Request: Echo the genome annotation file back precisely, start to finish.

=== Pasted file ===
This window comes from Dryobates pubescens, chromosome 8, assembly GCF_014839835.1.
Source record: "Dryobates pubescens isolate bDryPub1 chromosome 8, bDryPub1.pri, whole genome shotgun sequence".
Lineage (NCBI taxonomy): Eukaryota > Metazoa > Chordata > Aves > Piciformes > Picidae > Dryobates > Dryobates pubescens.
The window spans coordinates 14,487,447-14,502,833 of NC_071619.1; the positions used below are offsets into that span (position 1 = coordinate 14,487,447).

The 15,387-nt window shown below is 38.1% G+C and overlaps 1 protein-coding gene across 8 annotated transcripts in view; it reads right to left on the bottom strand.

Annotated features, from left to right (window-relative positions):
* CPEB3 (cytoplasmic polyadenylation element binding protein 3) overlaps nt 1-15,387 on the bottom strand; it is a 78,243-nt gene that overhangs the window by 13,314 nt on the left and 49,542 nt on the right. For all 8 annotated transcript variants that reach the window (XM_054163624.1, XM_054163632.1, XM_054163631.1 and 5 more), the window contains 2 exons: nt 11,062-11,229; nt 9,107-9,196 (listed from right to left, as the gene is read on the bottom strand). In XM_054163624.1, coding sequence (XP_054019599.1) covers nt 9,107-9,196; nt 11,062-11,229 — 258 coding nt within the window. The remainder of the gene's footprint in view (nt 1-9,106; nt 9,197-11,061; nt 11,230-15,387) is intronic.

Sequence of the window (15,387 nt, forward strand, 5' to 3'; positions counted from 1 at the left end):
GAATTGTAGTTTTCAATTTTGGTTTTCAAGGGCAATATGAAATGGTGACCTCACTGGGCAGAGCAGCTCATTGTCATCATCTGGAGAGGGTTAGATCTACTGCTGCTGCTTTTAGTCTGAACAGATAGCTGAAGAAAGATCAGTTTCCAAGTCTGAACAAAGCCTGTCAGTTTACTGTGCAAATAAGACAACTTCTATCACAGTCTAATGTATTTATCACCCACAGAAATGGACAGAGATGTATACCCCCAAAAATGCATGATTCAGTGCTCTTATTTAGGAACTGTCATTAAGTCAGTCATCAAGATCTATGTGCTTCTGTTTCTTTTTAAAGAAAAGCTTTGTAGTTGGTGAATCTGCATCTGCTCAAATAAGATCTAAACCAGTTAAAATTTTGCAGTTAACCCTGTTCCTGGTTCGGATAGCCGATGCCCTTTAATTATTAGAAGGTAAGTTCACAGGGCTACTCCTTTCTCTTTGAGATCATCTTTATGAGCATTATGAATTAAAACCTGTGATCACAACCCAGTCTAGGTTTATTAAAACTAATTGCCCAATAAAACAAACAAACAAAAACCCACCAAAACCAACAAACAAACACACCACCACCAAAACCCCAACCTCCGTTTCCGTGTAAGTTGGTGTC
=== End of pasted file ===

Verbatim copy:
This window comes from Dryobates pubescens, chromosome 8, assembly GCF_014839835.1.
Source record: "Dryobates pubescens isolate bDryPub1 chromosome 8, bDryPub1.pri, whole genome shotgun sequence".
Lineage (NCBI taxonomy): Eukaryota > Metazoa > Chordata > Aves > Piciformes > Picidae > Dryobates > Dryobates pubescens.
The window spans coordinates 14,487,447-14,502,833 of NC_071619.1; the positions used below are offsets into that span (position 1 = coordinate 14,487,447).

The 15,387-nt window shown below is 38.1% G+C and overlaps 1 protein-coding gene across 8 annotated transcripts in view; it reads right to left on the bottom strand.

Annotated features, from left to right (window-relative positions):
* CPEB3 (cytoplasmic polyadenylation element binding protein 3) overlaps nt 1-15,387 on the bottom strand; it is a 78,243-nt gene that overhangs the window by 13,314 nt on the left and 49,542 nt on the right. For all 8 annotated transcript variants that reach the window (XM_054163624.1, XM_054163632.1, XM_054163631.1 and 5 more), the window contains 2 exons: nt 11,062-11,229; nt 9,107-9,196 (listed from right to left, as the gene is read on the bottom strand). In XM_054163624.1, coding sequence (XP_054019599.1) covers nt 9,107-9,196; nt 11,062-11,229 — 258 coding nt within the window. The remainder of the gene's footprint in view (nt 1-9,106; nt 9,197-11,061; nt 11,230-15,387) is intronic.

Sequence of the window (15,387 nt, forward strand, 5' to 3'; positions counted from 1 at the left end):
GAATTGTAGTTTTCAATTTTGGTTTTCAAGGGCAATATGAAATGGTGACCTCACTGGGCAGAGCAGCTCATTGTCATCATCTGGAGAGGGTTAGATCTACTGCTGCTGCTTTTAGTCTGAACAGATAGCTGAAGAAAGATCAGTTTCCAAGTCTGAACAAAGCCTGTCAGTTTACTGTGCAAATAAGACAACTTCTATCACAGTCTAATGTATTTATCACCCACAGAAATGGACAGAGATGTATACCCCCAAAAATGCATGATTCAGTGCTCTTATTTAGGAACTGTCATTAAGTCAGTCATCAAGATCTATGTGCTTCTGTTTCTTTTTAAAGAAAAGCTTTGTAGTTGGTGAATCTGCATCTGCTCAAATAAGATCTAAACCAGTTAAAATTTTGCAGTTAACCCTGTTCCTGGTTCGGATAGCCGATGCCCTTTAATTATTAGAAGGTAAGTTCACAGGGCTACTCCTTTCTCTTTGAGATCATCTTTATGAGCATTATGAATTAAAACCTGTGATCACAACCCAGTCTAGGTTTATTAAAACTAATTGCCCAATAAAACAAACAAACAAAAACCCACCAAAACCAACAAACAAACACACCACCACCAAAACCCCAACCTCCGTTTCCGTGTAAGTTGGTGTC